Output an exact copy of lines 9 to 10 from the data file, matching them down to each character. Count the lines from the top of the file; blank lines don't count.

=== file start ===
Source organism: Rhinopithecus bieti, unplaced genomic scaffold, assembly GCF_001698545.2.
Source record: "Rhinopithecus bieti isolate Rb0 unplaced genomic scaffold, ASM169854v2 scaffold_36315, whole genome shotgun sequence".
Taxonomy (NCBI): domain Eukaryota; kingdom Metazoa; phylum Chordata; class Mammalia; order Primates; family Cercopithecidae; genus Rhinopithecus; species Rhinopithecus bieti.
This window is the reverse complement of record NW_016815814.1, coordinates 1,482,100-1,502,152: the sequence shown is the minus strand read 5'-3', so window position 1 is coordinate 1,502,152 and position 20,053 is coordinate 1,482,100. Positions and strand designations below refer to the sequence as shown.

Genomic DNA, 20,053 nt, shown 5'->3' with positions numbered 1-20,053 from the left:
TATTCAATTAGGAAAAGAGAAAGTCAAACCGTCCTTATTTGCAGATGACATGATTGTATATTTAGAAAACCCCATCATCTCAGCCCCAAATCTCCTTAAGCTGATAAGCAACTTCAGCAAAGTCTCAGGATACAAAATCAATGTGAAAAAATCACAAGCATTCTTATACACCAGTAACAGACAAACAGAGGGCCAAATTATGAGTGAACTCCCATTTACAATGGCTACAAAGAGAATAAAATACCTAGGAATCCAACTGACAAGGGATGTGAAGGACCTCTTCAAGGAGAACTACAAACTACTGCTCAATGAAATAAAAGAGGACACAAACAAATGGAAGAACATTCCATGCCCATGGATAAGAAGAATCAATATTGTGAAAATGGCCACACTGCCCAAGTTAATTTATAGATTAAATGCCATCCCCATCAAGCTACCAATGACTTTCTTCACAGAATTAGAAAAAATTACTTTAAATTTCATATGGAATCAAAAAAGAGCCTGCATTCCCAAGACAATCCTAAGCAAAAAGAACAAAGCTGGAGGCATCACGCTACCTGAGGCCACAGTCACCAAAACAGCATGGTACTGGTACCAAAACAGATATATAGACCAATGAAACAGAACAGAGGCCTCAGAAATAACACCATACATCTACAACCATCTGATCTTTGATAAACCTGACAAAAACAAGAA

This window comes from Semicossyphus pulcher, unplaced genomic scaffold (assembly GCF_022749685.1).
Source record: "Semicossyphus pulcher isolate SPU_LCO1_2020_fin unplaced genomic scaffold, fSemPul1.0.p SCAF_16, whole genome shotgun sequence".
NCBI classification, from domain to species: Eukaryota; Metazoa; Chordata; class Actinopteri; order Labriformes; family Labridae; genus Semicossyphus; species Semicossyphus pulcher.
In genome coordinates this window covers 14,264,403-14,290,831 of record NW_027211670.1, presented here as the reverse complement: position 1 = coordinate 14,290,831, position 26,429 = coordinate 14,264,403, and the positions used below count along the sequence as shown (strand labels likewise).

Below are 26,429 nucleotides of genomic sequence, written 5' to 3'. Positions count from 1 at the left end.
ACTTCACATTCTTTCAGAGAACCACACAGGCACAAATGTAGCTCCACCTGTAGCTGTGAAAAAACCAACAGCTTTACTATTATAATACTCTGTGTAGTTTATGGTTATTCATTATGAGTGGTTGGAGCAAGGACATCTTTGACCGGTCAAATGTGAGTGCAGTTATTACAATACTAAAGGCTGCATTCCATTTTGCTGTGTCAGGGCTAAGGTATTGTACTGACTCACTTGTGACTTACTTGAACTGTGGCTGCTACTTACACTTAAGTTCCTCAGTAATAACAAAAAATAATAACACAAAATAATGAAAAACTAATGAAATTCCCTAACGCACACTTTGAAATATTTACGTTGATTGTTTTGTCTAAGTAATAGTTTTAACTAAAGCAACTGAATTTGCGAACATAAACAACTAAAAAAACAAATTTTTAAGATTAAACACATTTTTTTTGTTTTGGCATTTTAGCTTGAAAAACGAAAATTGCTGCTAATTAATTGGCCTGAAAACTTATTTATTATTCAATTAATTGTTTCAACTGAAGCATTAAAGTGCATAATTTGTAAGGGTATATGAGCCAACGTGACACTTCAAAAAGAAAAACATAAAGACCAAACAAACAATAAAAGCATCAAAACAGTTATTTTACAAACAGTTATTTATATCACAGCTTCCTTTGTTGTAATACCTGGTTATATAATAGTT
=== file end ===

NCBI classification, from domain to species: Eukaryota; Metazoa; Chordata; class Actinopteri; order Labriformes; family Labridae; genus Semicossyphus; species Semicossyphus pulcher.
In genome coordinates this window covers 14,264,403-14,290,831 of record NW_027211670.1, presented here as the reverse complement: position 1 = coordinate 14,290,831, position 26,429 = coordinate 14,264,403, and the positions used below count along the sequence as shown (strand labels likewise).